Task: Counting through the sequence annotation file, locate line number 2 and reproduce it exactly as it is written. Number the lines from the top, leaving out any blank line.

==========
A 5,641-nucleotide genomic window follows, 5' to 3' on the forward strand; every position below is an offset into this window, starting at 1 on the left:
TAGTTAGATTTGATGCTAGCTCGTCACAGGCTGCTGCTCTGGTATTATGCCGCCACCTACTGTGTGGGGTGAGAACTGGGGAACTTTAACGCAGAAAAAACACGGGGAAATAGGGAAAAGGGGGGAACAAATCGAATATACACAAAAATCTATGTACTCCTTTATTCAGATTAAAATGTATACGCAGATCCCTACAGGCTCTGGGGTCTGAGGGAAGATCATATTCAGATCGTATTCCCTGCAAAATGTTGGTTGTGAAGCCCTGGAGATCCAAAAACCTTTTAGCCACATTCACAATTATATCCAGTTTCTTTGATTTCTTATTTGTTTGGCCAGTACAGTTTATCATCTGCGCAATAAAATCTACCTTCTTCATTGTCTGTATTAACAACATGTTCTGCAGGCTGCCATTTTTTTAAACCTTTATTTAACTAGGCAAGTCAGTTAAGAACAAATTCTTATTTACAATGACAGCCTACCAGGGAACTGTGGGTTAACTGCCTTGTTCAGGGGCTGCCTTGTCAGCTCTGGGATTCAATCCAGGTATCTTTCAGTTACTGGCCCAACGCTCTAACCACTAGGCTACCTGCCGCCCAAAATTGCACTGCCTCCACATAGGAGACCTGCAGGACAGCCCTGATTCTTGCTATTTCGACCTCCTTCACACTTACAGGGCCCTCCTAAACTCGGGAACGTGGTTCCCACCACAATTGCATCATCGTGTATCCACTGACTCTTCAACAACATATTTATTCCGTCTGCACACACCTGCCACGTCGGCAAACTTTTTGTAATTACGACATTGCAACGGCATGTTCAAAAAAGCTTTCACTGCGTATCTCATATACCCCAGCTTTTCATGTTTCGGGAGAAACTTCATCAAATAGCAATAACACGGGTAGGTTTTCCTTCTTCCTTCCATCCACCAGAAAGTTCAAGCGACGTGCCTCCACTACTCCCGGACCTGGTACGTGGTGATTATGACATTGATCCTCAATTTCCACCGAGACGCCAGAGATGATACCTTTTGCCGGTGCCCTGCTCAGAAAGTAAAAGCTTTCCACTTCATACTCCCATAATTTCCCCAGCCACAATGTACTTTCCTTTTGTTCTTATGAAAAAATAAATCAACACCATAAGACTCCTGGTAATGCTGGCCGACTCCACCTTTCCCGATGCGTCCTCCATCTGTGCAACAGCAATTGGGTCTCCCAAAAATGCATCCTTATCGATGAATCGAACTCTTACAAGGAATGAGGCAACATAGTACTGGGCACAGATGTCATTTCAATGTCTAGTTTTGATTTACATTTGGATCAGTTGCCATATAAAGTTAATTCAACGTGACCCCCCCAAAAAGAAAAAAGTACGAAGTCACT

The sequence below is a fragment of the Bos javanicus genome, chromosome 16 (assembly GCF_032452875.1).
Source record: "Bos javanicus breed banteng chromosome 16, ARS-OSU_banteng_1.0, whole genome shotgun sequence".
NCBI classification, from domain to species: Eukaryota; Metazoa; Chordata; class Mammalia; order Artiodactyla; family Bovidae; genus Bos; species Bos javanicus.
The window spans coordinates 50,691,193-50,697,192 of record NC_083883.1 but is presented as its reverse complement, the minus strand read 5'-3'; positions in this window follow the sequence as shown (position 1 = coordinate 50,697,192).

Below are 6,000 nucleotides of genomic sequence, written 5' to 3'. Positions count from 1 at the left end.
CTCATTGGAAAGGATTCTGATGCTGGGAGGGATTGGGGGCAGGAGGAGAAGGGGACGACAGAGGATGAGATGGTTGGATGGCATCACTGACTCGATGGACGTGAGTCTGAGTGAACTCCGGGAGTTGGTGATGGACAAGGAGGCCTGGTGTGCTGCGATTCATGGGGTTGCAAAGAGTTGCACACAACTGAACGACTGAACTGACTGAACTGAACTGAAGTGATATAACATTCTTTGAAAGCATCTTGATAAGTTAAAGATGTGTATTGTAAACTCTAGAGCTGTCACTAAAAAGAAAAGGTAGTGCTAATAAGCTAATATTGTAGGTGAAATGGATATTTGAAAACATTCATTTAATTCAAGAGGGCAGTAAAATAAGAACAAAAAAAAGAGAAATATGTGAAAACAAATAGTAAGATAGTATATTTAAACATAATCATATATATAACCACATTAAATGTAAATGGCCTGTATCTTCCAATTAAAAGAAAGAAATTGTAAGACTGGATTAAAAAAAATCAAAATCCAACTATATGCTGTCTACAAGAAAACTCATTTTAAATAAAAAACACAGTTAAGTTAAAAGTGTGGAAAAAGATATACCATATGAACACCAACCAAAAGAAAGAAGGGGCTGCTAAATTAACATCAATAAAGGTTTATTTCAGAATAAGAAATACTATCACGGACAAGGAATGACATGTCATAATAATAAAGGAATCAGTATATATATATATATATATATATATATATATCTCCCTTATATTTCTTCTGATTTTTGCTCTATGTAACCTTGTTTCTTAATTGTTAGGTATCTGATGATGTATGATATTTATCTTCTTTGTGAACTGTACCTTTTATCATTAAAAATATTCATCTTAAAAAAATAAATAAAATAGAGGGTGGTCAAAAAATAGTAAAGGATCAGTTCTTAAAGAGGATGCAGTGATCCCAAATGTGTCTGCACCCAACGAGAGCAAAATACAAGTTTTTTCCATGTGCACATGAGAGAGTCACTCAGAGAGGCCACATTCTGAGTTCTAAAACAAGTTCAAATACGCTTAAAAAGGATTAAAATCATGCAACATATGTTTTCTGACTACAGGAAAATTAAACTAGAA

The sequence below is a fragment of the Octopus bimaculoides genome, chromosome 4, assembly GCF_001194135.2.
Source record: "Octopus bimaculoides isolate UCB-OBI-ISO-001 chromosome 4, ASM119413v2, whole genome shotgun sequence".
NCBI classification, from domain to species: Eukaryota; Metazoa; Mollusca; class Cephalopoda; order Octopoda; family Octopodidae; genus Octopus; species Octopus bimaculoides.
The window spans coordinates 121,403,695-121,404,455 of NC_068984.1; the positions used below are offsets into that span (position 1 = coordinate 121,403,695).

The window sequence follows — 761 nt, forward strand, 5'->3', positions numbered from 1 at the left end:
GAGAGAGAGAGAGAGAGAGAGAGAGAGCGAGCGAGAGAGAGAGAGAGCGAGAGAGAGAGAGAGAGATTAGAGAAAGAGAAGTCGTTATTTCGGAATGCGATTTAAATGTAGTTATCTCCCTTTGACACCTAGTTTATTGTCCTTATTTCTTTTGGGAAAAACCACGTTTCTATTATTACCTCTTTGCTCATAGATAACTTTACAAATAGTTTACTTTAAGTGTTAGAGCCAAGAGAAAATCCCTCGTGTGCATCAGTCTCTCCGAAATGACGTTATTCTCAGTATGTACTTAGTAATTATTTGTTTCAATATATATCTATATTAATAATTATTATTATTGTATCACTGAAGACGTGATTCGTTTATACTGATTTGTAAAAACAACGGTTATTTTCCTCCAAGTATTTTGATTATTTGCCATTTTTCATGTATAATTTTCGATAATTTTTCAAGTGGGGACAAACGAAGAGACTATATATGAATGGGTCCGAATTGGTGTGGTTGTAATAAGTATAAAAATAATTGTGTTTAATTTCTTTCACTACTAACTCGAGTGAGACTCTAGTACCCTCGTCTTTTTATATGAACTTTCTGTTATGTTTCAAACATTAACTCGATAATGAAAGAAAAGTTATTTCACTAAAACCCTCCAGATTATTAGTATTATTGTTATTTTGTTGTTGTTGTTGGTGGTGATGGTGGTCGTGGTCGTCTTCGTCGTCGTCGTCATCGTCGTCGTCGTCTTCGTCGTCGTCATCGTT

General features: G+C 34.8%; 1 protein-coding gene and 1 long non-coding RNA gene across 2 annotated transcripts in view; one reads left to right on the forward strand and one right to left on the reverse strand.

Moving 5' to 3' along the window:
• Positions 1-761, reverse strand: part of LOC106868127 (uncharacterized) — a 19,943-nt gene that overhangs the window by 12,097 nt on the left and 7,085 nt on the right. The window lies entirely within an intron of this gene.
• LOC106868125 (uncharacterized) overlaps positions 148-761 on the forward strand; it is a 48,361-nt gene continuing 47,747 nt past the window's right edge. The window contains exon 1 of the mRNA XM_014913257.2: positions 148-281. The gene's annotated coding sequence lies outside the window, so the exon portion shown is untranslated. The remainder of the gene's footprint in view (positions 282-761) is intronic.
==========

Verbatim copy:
TAGTTAGATTTGATGCTAGCTCGTCACAGGCTGCTGCTCTGGTATTATGCCGCCACCTACTGTGTGGGGTGAGAACTGGGGAACTTTAACGCAGAAAAAACACGGGGAAATAGGGAAAAGGGGGGAACAAATCGAATATACACAAAAATCTATGTACTCCTTTATTCAGATTAAAATGTATACGCAGATCCCTACAGGCTCTGGGGTCTGAGGGAAGATCATATTCAGATCGTATTCCCTGCAAAATGTTGGTTGTGAAGCCCTGGAGATCCAAAAACCTTTTAGCCACATTCACAATTATATCCAGTTTCTTTGATTTCTTATTTGTTTGGCCAGTACAGTTTATCATCTGCGCAATAAAATCTACCTTCTTCATTGTCTGTATTAACAACATGTTCTGCAGGCTGCCATTTTTTTAAACCTTTATTTAACTAGGCAAGTCAGTTAAGAACAAATTCTTATTTACAATGACAGCCTACCAGGGAACTGTGGGTTAACTGCCTTGTTCAGGGGCTGCCTTGTCAGCTCTGGGATTCAATCCAGGTATCTTTCAGTTACTGGCCCAACGCTCTAACCACTAGGCTACCTGCCGCCCAAAATTGCACTGCCTCCACATAGGAGACCTGCAGGACAGCCCTGATTCTTGCTATTTCGACCTCCTTCACACTTACAGGGCCCTCCTAAACTCGGGAACGTGGTTCCCACCACAATTGCATCATCGTGTATCCACTGACTCTTCAACAACATATTTATTCCGTCTGCACACACCTGCCACGTCGGCAAACTTTTTGTAATTACGACATTGCAACGGCATGTTCAAAAAAGCTTTCACTGCGTATCTCATATACCCCAGCTTTTCATGTTTCGGGAGAAACTTCATCAAATAGCAATAACACGGGTAGGTTTTCCTTCTTCCTTCCATCCACCAGAAAGTTCAAGCGACGTGCCTCCACTACTCCCGGACCTGGTACGTGGTGATTATGACATTGATCCTCAATTTCCACCGAGACGCCAGAGATGATACCTTTTGCCGGTGCCCTGCTCAGAAAGTAAAAGCTTTCCACTTCATACTCCCATAATTTCCCCAGCCACAATGTACTTTCCTTTTGTTCTTATGAAAAAATAAATCAACACCATAAGACTCCTGGTAATGCTGGCCGACTCCACCTTTCCCGATGCGTCCTCCATCTGTGCAACAGCAATTGGGTCTCCCAAAAATGCATCCTTATCGATGAATCGAACTCTTACAAGGAATGAGGCAACATAGTACTGGGCACAGATGTCATTTCAATGTCTAGTTTTGATTTACATTTGGATCAGTTGCCATATAAAGTTAATTCAACGTGACCCCCCCAAAAAGAAAAAAGTACGAAGTCACT